How to handle a crisis

Quick question – are you as confident as Alibaba genius Jack Ma when handling a crisis?

If the answer is yes, then there is no need to read on.

If you are still with us and the answer is no, then this is for you.

To explain, after being written in glowing terms for months as the next greatest thing in business, Alibaba has begun to encounter some tough times.

Accusations of counterfeit goods being sold on one of the ecommerce group’s sites, and of pending shareholder legal battles resulting from the group’s huge New York IPO, have brought darker clouds on the horizon.

Mr Ma, who has an estimate wealth of $29.7 billion, adopted a front-foot approach to the crisis.

Instead of refusing to engage, he embraced the situation, using the platform at a speech he gave in Hong Kong that the problems gave his company an opportunity to explain how it does business.

Quoted in the Financial Times, Ma, said: “We are looking at how we can communicate with the rest of the world. We don’t want to be misunderstood by the world that we are not transparent.” He went onto say: “For Alibaba, it means a bad thing has come and we have to face it…we will use it an opportunity for the world to understand Alibaba better and China better; it’s a good thing. My legal team will handle it.”

Ma could have issued a statement which simply used his last line regarding his legal team. That would have been totally understood.

Instead, he chose his moment to turn the “bad thing” into something as positive as he could make it.

Has he stemmed the litigation threat? The answer is no.

Has he stopped shareholders and regulators coming after him? The answer again is no.

But he played the PR game incredibly well, with the feeling after reading or hearing his quotes  that:

  • Ma is confident that whatever is thrown at him will result in a positive conclusion
  • The situation is being dealt with quickly and decisively
  • The company will evolve and grow stronger as a result

Ma effectively set the agenda with a positive reaction to what are negative developments.

There is more to come on that story, but Ma has put his stake in the ground at an early stage and re-written headlines to his favour through his comments. He has turned a positive into a negative.

One of the key words he used in his speech was that of transparency, which he used once, and transparent, which he used later on.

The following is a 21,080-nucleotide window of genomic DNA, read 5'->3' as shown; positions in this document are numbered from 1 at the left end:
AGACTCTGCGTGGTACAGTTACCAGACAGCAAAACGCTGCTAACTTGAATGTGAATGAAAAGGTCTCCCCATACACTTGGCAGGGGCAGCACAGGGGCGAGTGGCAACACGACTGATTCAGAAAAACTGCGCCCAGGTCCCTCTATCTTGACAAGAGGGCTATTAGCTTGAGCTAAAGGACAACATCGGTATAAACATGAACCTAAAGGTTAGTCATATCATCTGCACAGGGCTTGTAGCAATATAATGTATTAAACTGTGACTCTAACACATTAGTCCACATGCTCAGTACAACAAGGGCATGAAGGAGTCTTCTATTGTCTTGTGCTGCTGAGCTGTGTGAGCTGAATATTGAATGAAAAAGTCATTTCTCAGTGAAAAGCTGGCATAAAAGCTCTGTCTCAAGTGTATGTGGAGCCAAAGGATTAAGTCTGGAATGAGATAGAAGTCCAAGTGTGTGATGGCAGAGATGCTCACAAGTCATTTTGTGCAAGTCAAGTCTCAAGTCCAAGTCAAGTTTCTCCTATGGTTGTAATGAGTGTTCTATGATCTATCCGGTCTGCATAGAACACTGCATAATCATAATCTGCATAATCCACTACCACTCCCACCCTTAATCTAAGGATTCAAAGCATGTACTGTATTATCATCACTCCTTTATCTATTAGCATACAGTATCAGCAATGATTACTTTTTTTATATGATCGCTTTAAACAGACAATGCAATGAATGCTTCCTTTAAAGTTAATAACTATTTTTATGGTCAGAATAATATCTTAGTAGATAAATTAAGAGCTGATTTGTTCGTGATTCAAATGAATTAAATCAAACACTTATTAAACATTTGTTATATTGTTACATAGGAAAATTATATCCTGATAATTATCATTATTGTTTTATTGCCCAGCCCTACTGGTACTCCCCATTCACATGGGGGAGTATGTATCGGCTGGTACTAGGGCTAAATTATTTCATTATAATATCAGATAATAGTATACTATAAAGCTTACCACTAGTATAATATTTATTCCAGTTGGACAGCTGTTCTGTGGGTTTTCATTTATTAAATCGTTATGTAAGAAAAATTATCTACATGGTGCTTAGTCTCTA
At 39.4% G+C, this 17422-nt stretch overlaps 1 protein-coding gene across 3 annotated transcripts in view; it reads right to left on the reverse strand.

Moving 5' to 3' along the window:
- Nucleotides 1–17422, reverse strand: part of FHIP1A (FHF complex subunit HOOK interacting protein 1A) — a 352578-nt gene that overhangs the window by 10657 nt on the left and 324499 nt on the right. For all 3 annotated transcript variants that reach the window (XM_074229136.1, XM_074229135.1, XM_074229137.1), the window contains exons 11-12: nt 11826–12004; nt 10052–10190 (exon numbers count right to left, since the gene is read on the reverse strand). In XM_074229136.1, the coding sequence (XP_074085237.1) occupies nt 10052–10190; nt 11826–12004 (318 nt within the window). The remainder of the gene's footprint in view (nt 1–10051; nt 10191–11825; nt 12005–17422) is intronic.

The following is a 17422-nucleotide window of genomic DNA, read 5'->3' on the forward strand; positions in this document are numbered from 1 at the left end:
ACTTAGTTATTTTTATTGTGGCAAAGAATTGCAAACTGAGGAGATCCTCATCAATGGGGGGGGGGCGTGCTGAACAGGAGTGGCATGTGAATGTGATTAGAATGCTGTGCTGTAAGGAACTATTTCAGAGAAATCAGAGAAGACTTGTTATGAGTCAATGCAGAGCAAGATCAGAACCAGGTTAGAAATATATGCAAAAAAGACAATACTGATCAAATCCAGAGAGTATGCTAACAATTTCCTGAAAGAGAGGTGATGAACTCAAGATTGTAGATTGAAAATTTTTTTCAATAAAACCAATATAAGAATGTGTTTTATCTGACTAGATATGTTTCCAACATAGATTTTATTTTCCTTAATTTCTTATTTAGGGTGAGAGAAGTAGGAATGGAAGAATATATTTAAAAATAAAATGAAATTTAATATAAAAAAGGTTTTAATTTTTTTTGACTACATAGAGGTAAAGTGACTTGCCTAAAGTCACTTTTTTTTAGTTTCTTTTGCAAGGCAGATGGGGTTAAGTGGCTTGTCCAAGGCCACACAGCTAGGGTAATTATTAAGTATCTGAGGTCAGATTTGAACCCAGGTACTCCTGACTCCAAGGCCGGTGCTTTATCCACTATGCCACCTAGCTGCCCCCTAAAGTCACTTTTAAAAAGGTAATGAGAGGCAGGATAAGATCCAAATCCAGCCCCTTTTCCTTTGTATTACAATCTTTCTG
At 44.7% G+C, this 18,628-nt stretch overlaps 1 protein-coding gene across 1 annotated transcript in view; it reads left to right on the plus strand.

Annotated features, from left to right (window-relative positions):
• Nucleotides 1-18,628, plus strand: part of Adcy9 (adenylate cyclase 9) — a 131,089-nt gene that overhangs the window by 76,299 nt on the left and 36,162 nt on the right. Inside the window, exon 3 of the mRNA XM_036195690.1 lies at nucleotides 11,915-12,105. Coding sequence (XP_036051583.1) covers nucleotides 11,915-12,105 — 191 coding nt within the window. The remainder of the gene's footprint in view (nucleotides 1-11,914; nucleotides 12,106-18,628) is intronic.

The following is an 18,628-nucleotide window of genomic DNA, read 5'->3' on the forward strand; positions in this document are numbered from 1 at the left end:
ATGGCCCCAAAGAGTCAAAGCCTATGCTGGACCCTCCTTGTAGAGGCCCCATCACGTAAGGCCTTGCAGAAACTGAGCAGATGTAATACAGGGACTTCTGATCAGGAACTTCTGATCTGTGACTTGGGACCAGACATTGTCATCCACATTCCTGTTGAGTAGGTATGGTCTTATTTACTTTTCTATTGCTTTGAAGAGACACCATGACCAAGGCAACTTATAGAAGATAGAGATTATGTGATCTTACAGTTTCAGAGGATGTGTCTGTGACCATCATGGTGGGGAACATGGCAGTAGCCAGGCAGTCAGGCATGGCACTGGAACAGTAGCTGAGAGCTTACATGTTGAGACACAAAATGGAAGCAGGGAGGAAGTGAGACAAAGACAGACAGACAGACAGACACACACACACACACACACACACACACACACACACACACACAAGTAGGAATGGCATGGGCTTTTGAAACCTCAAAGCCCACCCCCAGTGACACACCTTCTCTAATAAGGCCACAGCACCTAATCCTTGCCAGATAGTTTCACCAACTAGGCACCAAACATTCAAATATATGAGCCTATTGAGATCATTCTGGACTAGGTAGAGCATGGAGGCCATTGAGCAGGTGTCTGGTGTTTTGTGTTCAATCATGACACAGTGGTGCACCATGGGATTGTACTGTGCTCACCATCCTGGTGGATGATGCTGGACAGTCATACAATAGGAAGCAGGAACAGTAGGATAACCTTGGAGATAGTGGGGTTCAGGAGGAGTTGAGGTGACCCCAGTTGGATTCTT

A key word of modern business, Ma deployed it to great effect in handling a crisis has resulted from accusations of centring on the opaque.

Many crisis situations exposes the bare bones of a crisis, not least litigation. And somewhat ironically, the litigation is based on Alibaba’s New York listing of being anything but transparent.

It is rare a business leader will welcome litigation or a related crisis as a chance to provide a window into its world.

It is true to say the particular style he has deployed in the crises discussed is not without risk.

Not all business leaders can boast themselves as being the first mainland China entrepreneur to appear on the front of Forbes or the 18th richest man in the world (and until recently the richest man in China).

But Ma’s approach does give us five takeaways from Ma’s approach:

  • Show confidence in a crisis. Stakeholders – be they customers, shareholders, fellow directors or staff – want to see strong leadership
  • You know your company better than anyone – use this knowledge to stay out in front.
  • There are times to say nothing – but also to speak out. A good PR adviser will help you make this vital decision on whether to attack or defend
  • Leave the legal detail to the experts – you can still exude confidence with top lines which do not go into specifics
  • Stick to the plan – you can be Jack Ma didn’t decide five minuets before he took the podium that this was to be his strategy. Planning is vital.
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